The mechanism of lung function improvement after occupational dust exposure is unclear. Animal studies of repeated endotoxin exposure suggest that there are exposure-related structural changes such as epithelial and mesenchymal fibroproliferation25 along with emphysema.26 This implies that some component of endotoxin-related chronic lung disease is irreversible. Other studies demonstrate that repeated endotoxin exposure is associated with an expansion in the proinflammatory dendritic cell subsets in the lung.27 It is possible that with exposure cessation, there is slow resolution of the inflammatory process. In preliminary studies, we have noted persistent changes in lung density on high-resolution chest imaging in cotton workers that may represent ongoing inflammation decades after exposure cessation.28 Future biomarker studies to identify the underlying basis for persistent effects of occupational endotoxin exposure decades after exposure cessation may be informative.
Furthermore, it is not clear why there are gender differences in recovery. A meta-analysis of person-level data pooled from 12 cross-sectional studies of workers exposed to organic dust found that women were less likely than men to experience lower respiratory symptoms within the same industry, although this study did not include exposure assessment and so was unable to exclude differences in gender-specific workplace exposures as the explanation.29 We have previously reported in our cohort that endotoxin-exposed men are at higher risk than women of developing reduced lung function and mortality due to all causes of death combined.30 Animal studies demonstrating an augmented response to endotoxin related to male sex hormones31 provide a potential biological explanation. However, gender differences in FEV1 recovery were also noted among silk workers. Job descriptions after retirement were manually reviewed to determine whether workers remained in an environment with high-endotoxin exposure; however, beyond job descriptions, further exposure assessment was not performed. Additional gender-specific differences in exposure may have existed after worker retirement, or alternatively, gender may have a biological effect on FEV1 recovery.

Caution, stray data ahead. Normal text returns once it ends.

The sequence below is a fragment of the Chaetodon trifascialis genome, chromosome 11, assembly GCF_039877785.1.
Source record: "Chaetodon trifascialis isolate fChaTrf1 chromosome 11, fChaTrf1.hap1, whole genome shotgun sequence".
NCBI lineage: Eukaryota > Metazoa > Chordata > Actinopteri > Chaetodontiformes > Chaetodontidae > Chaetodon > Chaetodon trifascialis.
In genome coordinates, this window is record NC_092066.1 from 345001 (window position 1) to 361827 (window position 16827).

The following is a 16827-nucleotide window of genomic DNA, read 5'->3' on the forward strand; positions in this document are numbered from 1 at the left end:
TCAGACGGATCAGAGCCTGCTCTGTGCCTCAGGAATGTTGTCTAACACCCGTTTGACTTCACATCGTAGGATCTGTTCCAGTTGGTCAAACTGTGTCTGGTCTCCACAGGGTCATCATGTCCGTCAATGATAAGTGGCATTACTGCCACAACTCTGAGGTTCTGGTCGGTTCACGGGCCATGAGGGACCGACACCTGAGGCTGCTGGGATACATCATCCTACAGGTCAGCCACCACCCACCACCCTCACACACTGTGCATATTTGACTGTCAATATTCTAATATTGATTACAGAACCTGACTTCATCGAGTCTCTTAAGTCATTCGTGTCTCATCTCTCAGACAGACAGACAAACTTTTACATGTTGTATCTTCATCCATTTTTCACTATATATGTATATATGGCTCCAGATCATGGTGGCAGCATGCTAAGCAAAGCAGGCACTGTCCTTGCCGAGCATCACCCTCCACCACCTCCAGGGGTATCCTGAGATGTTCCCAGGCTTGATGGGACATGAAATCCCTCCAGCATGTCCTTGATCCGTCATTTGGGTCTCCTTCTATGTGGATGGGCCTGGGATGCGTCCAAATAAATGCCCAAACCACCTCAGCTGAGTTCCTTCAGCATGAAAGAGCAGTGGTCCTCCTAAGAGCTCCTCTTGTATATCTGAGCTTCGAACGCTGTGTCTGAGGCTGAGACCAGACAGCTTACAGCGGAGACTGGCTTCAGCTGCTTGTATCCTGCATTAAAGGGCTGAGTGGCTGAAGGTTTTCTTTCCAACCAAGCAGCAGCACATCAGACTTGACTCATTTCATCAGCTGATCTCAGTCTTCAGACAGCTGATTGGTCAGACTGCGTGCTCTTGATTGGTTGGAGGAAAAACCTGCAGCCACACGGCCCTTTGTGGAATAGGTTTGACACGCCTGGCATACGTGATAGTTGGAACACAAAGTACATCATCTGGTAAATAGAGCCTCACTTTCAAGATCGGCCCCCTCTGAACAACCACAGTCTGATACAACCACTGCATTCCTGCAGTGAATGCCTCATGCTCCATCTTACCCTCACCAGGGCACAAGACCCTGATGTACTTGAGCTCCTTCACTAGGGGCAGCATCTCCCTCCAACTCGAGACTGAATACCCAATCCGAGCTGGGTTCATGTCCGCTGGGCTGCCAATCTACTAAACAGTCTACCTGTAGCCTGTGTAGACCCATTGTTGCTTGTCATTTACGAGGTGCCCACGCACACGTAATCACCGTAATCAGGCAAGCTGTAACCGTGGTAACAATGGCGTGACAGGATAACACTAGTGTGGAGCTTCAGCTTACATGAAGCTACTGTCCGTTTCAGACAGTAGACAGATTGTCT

Our study has several strengths. First, most studies on the effect of exposure cessation are cross-sectional with matched population controls, or are longitudinal studies of shorter duration. Our study spans 30 years, with little loss to follow-up, high participation and a large number of FEV1 measurements per participant. Second, while a long duration of follow-up is desirable, an improvement in lung function over time might be attributed to a survivor bias if loss to follow-up was not accounted for. Third, exposure assessment was performed13 ,14 rather than reliance on a surrogate such as number of years worked. Finally, a large number of non-smoking men participated, allowing us to demonstrate that gender has effects on FEV1 recovery independent from smoking.